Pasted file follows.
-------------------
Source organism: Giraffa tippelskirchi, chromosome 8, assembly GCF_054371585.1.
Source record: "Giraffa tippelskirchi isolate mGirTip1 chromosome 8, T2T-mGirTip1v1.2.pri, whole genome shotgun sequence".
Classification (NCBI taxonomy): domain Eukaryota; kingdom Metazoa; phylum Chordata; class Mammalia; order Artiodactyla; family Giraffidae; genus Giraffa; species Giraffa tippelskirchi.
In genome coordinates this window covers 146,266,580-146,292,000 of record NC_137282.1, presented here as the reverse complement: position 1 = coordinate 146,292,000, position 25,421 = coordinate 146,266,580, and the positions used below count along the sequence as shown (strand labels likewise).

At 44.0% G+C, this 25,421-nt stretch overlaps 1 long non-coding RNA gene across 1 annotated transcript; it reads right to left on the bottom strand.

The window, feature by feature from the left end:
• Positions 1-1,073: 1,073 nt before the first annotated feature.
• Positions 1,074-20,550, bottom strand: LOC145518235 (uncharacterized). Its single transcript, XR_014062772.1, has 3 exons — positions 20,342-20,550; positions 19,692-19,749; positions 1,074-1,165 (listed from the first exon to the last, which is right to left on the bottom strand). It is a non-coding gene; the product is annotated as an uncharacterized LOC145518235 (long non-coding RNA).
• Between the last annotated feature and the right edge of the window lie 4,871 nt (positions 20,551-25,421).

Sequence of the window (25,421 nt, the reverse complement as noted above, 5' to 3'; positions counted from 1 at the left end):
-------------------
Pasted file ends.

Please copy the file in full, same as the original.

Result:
Source organism: Giraffa tippelskirchi, chromosome 8, assembly GCF_054371585.1.
Source record: "Giraffa tippelskirchi isolate mGirTip1 chromosome 8, T2T-mGirTip1v1.2.pri, whole genome shotgun sequence".
Classification (NCBI taxonomy): domain Eukaryota; kingdom Metazoa; phylum Chordata; class Mammalia; order Artiodactyla; family Giraffidae; genus Giraffa; species Giraffa tippelskirchi.
In genome coordinates this window covers 146,266,580-146,292,000 of record NC_137282.1, presented here as the reverse complement: position 1 = coordinate 146,292,000, position 25,421 = coordinate 146,266,580, and the positions used below count along the sequence as shown (strand labels likewise).

At 44.0% G+C, this 25,421-nt stretch overlaps 1 long non-coding RNA gene across 1 annotated transcript; it reads right to left on the bottom strand.

The window, feature by feature from the left end:
• Positions 1-1,073: 1,073 nt before the first annotated feature.
• Positions 1,074-20,550, bottom strand: LOC145518235 (uncharacterized). Its single transcript, XR_014062772.1, has 3 exons — positions 20,342-20,550; positions 19,692-19,749; positions 1,074-1,165 (listed from the first exon to the last, which is right to left on the bottom strand). It is a non-coding gene; the product is annotated as an uncharacterized LOC145518235 (long non-coding RNA).
• Between the last annotated feature and the right edge of the window lie 4,871 nt (positions 20,551-25,421).

Sequence of the window (25,421 nt, the reverse complement as noted above, 5' to 3'; positions counted from 1 at the left end):